Noise: The Unseen Pollution
By Julia Zeh
Edited by Ashley Koo
For students attending school and living in New York City, noise pollution is an all too familiar concept. Lying awake at night as sirens blare and large vehicles rush down Broadway or Amsterdam is a phenomenon most Columbia students are used to. Many studies have shown that this human-created, or anthropogenic, noise pollution causes countless problems in humans, including cognitive impairment, increased risk of heart disease, the commonly experienced disruption of sleep, and other physiological, neurological and endocrinological problems. As the human population continues to grow and technology continues to advance, the spread of anthropogenic noise all across the globe is constantly increasing, impacting humans and lots of other animals.
Very recently, the question of the effect of increased anthropogenic noise on animals other than humans has also become a topic of interest for many scientific studies. Researchers have found that animals suffer greatly from all of the noise humans are making all over the planet. In particular, this noise pollution impacts animal behavior, possibly more so than other physiological processes, and is detrimental to the ability of these animals to communicate.
When anthropogenic noise is introduced to an ecosystem, the noise can mask, or block out, sounds that are vital for the animals to hear in order to survive or stay fit and remain healthy. For example, many animals require sounds to detect predators or prey, to communicate between parents and offspring, to attract mates and reproduce, and to guard their territory and compete with other animals. Noise pollution has also been found to heighten stress levels in animals. All of these impacts damage the fitness of animals. It is particularly bad when the consequences of noise pollution hurts reproduction in these animals, as this impacts future generations and the overall fitness of the species.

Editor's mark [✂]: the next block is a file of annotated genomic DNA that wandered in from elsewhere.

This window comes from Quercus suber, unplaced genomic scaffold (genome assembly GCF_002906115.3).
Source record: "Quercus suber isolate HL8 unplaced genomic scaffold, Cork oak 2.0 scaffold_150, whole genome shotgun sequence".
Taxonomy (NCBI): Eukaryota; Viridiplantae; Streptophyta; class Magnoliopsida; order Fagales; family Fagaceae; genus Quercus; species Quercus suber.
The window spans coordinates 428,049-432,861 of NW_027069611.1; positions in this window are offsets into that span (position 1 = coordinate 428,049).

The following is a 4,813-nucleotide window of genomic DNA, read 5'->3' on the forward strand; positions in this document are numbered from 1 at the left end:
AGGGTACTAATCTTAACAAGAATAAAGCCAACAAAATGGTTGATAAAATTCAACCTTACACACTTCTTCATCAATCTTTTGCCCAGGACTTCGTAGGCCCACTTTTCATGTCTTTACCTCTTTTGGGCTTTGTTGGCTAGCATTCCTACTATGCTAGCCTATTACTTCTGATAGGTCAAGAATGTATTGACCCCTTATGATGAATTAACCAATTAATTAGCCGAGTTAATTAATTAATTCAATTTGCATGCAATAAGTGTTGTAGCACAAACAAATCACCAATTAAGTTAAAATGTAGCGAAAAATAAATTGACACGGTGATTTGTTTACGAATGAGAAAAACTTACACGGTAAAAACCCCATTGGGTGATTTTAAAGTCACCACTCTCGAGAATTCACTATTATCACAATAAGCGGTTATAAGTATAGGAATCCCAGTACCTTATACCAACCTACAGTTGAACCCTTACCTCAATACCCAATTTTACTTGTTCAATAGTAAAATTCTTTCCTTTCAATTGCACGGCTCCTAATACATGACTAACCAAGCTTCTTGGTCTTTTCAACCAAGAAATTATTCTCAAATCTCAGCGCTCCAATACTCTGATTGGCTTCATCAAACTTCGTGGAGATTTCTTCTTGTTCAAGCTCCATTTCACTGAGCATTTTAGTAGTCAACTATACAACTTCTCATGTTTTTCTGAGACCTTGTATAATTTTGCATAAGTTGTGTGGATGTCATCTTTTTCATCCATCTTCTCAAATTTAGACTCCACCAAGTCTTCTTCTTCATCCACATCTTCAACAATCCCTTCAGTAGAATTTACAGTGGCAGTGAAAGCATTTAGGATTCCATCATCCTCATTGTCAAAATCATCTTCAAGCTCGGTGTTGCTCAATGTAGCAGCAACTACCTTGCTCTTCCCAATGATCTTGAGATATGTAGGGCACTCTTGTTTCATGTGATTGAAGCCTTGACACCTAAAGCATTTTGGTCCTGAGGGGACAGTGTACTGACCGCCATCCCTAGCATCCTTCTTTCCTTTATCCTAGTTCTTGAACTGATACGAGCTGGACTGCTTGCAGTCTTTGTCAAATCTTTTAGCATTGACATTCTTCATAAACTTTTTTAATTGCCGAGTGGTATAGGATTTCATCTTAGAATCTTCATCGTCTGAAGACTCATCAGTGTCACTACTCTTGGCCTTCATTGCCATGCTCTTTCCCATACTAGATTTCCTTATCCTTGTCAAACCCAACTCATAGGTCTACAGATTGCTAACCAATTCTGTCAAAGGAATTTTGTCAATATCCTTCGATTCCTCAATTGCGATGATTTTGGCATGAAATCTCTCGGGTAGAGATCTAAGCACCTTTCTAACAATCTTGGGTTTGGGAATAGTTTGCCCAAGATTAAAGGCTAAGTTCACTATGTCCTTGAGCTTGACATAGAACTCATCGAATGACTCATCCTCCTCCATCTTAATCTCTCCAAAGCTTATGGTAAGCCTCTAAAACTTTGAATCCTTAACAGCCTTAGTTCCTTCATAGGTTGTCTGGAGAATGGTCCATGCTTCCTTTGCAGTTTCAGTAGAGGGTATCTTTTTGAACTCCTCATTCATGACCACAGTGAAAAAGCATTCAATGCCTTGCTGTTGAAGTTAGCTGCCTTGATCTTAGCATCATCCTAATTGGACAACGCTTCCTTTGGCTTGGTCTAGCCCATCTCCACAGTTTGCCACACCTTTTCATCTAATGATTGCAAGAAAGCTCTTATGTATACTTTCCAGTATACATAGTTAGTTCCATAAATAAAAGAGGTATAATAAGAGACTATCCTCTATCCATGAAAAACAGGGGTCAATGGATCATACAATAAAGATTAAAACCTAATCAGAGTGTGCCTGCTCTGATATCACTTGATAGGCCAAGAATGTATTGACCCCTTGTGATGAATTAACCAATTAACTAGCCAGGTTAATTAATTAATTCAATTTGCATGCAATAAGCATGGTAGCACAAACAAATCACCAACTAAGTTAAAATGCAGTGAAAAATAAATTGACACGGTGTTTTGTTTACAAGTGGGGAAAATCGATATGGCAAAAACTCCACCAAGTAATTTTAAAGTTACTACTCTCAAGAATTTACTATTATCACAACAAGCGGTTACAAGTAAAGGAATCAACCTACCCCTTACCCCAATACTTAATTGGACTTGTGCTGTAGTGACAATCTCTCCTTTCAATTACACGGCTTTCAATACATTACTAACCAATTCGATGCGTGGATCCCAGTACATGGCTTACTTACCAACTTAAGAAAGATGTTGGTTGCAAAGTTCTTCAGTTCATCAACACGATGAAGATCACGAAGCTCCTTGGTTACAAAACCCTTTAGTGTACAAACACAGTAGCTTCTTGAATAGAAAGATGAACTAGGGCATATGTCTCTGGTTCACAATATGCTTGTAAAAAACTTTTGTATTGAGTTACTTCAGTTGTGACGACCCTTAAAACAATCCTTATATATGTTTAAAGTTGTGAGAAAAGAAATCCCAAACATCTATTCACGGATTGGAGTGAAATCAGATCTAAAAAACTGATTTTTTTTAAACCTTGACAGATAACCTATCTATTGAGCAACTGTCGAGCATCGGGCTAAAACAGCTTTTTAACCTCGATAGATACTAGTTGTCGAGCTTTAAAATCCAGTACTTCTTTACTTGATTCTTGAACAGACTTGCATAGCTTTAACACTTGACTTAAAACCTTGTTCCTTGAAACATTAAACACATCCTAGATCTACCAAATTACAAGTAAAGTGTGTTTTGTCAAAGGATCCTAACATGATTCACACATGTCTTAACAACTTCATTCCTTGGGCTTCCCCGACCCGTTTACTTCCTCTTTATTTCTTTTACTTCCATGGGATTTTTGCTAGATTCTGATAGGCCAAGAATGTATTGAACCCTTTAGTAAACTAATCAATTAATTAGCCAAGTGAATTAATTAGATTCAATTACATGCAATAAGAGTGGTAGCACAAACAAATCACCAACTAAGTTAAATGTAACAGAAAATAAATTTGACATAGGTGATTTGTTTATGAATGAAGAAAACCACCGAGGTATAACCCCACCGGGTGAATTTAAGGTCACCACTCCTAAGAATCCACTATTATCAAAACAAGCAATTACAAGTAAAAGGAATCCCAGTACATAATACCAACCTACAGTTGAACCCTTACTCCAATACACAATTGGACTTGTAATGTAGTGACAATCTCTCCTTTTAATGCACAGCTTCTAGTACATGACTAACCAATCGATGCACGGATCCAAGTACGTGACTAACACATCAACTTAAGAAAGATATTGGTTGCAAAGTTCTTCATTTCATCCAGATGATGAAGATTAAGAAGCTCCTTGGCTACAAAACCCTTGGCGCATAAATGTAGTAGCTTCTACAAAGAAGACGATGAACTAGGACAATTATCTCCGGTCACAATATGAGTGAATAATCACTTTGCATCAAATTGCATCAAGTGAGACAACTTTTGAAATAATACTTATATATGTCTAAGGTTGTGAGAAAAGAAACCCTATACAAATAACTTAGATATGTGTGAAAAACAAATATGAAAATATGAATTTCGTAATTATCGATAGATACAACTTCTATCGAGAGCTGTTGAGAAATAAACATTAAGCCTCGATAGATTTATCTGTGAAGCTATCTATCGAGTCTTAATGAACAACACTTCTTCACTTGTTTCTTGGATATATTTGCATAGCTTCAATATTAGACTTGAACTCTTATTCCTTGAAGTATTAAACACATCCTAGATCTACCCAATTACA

However, studies regarding anthropogenic noise and animals have had a large taxonomic bias, meaning the studies have been focused on very few species. Recent studies have primarily focused on bird and marine mammal species. Although these species have been heavily impacted by anthropogenic noise pollution, it is important that other animals are studied as well because anthropogenic noise pollution impacts all species in a given ecosystem. In order to prevent or solve such problems, it is necessary to first identify them, and with respect to all species with the potential to be harmed.
One poorly studied group in relation to anthropogenic noise pollution has been fish. Many studies have speculated about the impacts noise pollution would have on fish populations and individuals, but very few empirical studies have been conducted to provide real answers. Fish are incredibly important, as they make up more than half of all vertebrate species on earth. They are also a primary food source and thus are of economic and social importance for humans. With the increase in anthropogenic noise underwater due to things like transportation, construction, exploitation of resources, and measurement, it is likely that fish are experiencing detriments to their fitness similar to those of terrestrial vertebrates and marine mammals. For example, noise created by underwater oil rigs or large boats can mask the acoustic signals sent out by whales, dolphins, or fish.
It is therefore evident that much more empirical research needs to be done in order to obtain actual evidence of the impact of anthropogenic noise pollution on fish. In order to outline conservation methods and environmental policy actions that can be taken to prevent such a valuable group of animals from being harmed, we must determine what is actually happening to the fish. Through this noise pollution research, we are realizing that toxic chemicals and garbage aren’t the only factors that harm non-human organisms and ecosystems: intangible by-products of human activity, such as noise, are harmful to animals as well.
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